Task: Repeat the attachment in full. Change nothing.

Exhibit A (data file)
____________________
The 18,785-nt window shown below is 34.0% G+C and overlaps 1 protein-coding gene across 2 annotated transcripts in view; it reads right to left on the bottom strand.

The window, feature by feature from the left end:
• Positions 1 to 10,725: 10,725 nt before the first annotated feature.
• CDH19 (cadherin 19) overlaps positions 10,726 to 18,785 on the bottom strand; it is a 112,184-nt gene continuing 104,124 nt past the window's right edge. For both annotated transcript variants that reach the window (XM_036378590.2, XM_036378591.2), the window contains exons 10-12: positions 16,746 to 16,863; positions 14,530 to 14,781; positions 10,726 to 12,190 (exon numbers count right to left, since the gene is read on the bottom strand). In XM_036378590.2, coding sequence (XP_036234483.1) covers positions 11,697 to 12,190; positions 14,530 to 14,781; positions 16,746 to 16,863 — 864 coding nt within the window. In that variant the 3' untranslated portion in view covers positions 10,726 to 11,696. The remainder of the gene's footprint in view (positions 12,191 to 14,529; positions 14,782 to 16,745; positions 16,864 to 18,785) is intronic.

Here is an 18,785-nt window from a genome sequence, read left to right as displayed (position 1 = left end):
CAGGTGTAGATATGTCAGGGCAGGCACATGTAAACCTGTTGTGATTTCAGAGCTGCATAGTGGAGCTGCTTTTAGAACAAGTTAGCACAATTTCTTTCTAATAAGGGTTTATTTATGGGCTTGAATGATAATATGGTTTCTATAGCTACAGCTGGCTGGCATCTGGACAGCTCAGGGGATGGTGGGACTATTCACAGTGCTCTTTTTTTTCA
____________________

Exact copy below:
The 18,785-nt window shown below is 34.0% G+C and overlaps 1 protein-coding gene across 2 annotated transcripts in view; it reads right to left on the bottom strand.

The window, feature by feature from the left end:
• Positions 1 to 10,725: 10,725 nt before the first annotated feature.
• CDH19 (cadherin 19) overlaps positions 10,726 to 18,785 on the bottom strand; it is a 112,184-nt gene continuing 104,124 nt past the window's right edge. For both annotated transcript variants that reach the window (XM_036378590.2, XM_036378591.2), the window contains exons 10-12: positions 16,746 to 16,863; positions 14,530 to 14,781; positions 10,726 to 12,190 (exon numbers count right to left, since the gene is read on the bottom strand). In XM_036378590.2, coding sequence (XP_036234483.1) covers positions 11,697 to 12,190; positions 14,530 to 14,781; positions 16,746 to 16,863 — 864 coding nt within the window. In that variant the 3' untranslated portion in view covers positions 10,726 to 11,696. The remainder of the gene's footprint in view (positions 12,191 to 14,529; positions 14,782 to 16,745; positions 16,864 to 18,785) is intronic.

Here is an 18,785-nt window from a genome sequence, read left to right as displayed (position 1 = left end):
CAGGTGTAGATATGTCAGGGCAGGCACATGTAAACCTGTTGTGATTTCAGAGCTGCATAGTGGAGCTGCTTTTAGAACAAGTTAGCACAATTTCTTTCTAATAAGGGTTTATTTATGGGCTTGAATGATAATATGGTTTCTATAGCTACAGCTGGCTGGCATCTGGACAGCTCAGGGGATGGTGGGACTATTCACAGTGCTCTTTTTTTTCA